How digital transformation is changing business models
Google technical director discusses key tech trends redefining enterprises
AUSTIN–Digital transformation is having a profound impact on how companies conduct business, giving rise to new competencies never seen before. As these competencies are further developed, Google Technical Director Paul Strong sees a number of key tech trends that are reshaping business models, from microservices on one end to quantum computing on the other.
Strong explored some of these trends during a keynote presentation at the SDxE Software-Defined Enterprise Conference and Expo. Strong began by noting the general shift toward digitalization. “We’ve done it for computers. It went from people, to analogue computers to digital computers. What we see happening right now is this transformation where organizations, enterprises, businesses and governments are creating a digital copy, if you will, of what happens in the real world, whether it’s supply chains, or whether it’s manufacturing processes, or products or whatever else.”
According to Strong, this digital transformation is taking the world to a place where every organization is technically a technology organization. He then proceeded to highlight some of the main tech trends he sees shaping business enterprises.
Among these tech trends is software evolving from a monolithic space, according to Strong. Containers, for instance, though not exactly a new technology, have enabled service providers to break monolithic applications into bite sized chunks of code capable of running on a host operating system. “We went through a world of client server, three-tier, n-tier and now these distributed architectures and microservices where we can finally reaggregate and use software building blocks to leverage the innovations that have gone on in the past to build new value.”
Accompanying the evolution of software is the evolution of hardware, said Strong, which has moved from big machines to fabric. This fabric extends beyond data centers and all the way to the network edge.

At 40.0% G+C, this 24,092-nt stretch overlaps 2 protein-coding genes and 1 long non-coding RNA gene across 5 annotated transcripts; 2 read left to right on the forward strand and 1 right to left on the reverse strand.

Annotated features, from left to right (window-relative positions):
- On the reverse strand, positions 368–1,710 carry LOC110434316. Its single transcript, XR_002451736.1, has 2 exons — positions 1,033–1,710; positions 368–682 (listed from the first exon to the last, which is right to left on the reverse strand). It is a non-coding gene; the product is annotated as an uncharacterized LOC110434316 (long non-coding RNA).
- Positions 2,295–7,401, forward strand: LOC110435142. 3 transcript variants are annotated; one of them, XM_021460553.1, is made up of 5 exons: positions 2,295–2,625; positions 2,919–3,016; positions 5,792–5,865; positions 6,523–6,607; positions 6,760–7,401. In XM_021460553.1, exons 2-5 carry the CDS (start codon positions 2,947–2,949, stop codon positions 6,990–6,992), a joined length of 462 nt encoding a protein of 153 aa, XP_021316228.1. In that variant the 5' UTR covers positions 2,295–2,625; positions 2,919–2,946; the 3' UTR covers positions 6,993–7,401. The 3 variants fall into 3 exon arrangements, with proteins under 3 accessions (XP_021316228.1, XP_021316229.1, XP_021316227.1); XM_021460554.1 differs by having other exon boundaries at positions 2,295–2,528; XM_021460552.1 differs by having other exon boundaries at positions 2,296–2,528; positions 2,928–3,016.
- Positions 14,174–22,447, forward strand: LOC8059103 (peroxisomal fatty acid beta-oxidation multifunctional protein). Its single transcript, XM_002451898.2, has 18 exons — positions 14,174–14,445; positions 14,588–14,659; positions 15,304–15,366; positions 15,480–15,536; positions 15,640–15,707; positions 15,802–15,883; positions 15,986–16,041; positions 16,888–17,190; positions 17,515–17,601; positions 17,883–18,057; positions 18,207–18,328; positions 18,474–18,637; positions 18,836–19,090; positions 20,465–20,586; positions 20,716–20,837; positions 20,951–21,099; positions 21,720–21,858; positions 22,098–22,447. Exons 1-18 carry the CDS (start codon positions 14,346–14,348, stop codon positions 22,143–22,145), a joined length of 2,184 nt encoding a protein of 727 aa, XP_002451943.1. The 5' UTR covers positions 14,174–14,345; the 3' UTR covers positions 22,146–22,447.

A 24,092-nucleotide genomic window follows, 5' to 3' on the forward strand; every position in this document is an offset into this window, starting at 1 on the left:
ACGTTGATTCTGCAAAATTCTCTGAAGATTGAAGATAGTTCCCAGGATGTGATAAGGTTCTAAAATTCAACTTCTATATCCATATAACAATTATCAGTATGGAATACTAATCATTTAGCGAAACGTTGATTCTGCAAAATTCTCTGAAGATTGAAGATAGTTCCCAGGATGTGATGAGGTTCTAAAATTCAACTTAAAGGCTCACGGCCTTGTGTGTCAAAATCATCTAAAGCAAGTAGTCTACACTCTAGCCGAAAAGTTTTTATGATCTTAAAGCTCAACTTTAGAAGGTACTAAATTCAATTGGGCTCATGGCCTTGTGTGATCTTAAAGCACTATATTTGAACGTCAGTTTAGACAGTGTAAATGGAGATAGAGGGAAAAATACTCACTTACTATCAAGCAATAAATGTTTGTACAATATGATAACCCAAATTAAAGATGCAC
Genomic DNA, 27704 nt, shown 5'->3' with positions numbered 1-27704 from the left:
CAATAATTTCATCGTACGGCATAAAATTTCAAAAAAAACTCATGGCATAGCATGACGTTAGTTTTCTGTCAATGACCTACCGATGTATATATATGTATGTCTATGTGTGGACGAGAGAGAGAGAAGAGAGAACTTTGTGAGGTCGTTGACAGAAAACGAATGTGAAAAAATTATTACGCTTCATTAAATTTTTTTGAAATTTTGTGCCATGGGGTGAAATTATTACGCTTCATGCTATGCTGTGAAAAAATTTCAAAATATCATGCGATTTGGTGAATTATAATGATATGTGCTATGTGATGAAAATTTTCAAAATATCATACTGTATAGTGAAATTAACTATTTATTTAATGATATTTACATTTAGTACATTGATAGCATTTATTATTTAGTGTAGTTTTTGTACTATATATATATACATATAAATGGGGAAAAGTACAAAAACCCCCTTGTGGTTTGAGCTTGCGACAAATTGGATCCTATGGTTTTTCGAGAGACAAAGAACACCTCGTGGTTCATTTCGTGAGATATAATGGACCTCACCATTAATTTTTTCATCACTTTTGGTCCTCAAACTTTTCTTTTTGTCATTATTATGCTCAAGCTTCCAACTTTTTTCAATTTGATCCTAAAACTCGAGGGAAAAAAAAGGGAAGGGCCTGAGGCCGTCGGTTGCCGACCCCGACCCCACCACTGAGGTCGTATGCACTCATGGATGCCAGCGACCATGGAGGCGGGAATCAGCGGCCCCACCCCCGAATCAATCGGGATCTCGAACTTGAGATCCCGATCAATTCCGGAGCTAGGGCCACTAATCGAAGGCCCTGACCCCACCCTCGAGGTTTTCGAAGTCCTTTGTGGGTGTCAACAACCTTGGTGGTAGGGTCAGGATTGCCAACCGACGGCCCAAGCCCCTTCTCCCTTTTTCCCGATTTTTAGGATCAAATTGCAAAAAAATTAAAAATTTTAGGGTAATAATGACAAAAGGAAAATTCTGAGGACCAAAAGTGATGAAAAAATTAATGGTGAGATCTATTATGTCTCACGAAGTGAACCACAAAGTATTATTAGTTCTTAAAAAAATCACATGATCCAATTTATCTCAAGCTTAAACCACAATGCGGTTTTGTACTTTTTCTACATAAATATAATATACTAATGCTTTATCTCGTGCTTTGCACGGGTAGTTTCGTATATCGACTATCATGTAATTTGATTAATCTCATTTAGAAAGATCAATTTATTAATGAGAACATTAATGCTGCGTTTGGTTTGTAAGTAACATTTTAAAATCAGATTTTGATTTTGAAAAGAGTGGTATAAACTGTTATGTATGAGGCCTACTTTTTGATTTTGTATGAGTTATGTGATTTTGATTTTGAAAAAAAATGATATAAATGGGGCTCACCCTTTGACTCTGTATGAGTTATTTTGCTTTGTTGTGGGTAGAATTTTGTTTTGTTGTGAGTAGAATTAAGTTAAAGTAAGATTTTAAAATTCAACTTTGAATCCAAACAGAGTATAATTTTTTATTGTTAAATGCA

Another major shift impacting companies is use of public and private clouds like Amazon Web Services. The success of the cloud can be attributed not just to its unlimited resources, according to Strong, but to the democratization of innovation. “Cloud is defined not by the underlying technology, but by the consumption experience. The notion of self-service, supervision, pay for what you use and elastic IT is something never, ever had before cloud.”
Technology has also opened up a new kind of social interaction, which has spilled over into the businesses realm. The use of social networking sites has enabled people to connect and transfer data despite geographical constraints. Social media platforms like Facebook and Twitter are redefining what is deemed socially appropriate. “This isn’t just about these devices. We are creating new kinds of engagements between people,” Strong said.
In addition to connecting people, the IoT is connecting devices, explained Strong. At its inception, the internet represented a global telephone. In today’s world, the internet extend beyond computers and users. Billions, and soon hundreds of billions of devices, are connected to the web. IoT represents a way for these devices to exchange meaningful data automatically.
The amount of information generated by IoT devices has given way to another tech trend known as big data, which inundates businesses on a day-to-day basis, explained Strong. He said the amount of information produced by the IoT each year is doubling and that machine learning will be indispensable to making sense of the massive amount of data churned by web-connected devices.
The final tech trend Strong saw as shaping future business models is quantum computing. Even with machine learning, according to Strong, a limit exists to what can be achieved. He said that within a year or two, computational chemistry will start leveraging quantum computing to simulate chemical reactions. “We’re pushing things to the end where we can start solving problems that aren’t solvable even if you have millions of computers,” said Strong. “Believe me,” referring to Google’s headquarters, “we have millions of computers.”